Understanding the Nature and Role of Spirituality in Relation to Coping and Health: A Conceptual Framework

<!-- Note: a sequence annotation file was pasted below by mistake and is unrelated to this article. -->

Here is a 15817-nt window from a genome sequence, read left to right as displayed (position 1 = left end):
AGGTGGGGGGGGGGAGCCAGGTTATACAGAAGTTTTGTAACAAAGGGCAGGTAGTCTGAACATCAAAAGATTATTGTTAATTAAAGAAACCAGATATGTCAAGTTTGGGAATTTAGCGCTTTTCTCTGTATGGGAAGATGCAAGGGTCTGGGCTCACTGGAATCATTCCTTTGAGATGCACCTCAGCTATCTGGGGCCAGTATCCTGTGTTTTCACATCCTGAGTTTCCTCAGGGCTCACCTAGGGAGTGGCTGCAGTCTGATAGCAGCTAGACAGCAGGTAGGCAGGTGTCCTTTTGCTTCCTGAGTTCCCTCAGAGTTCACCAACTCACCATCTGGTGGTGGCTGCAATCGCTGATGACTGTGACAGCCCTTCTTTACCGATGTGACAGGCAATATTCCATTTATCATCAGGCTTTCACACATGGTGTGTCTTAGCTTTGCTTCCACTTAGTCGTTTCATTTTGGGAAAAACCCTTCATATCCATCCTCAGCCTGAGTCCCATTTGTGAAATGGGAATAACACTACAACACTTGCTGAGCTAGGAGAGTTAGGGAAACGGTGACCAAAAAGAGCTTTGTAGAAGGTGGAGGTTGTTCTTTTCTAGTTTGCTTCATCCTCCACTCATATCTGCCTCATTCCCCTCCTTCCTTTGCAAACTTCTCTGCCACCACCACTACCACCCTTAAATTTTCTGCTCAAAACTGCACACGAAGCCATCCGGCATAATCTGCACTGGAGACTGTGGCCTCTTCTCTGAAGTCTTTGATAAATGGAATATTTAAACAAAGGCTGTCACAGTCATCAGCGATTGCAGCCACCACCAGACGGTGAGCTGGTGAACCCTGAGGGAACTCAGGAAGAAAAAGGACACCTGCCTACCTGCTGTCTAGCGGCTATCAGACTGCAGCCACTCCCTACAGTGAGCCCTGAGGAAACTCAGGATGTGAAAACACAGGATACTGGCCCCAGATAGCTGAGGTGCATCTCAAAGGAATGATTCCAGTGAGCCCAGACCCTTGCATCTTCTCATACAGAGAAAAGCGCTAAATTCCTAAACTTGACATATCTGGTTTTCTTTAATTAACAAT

Abstract: The past several years have seen a virtual explosion of research in the area of religion, spirituality, coping, and health. Despite this inundation, most studies have remained at the descriptive level of analysis. It has only been within the past few years that more complex associations, pathways (i.e., mediation), and possible models concerning the influence of religion and/or spirituality on health have been investigated. One psychosocial model of adjustment that holds promise as a potential “scaffold” for the organization and understanding of these vast data on spirituality is the transactional model of stress and coping originally put forth by Lazarus and Folkman (1984). The present paper uses the basic tenets (e.g., dynamic process) and structural components (e.g., coping behaviour) of the transactional model as a framework for the integration of the growing empirical literature on spirituality, coping, and health. The resultant application of the model in a spiritual context was reviewed by four spiritual care workers and/or chaplains from different religious back- grounds. These multifaith chaplains critiqued the “fit” of this model in relation to their understanding of health and coping from their faith perspective and offered suggestions on modifications to the model that would create a better fit.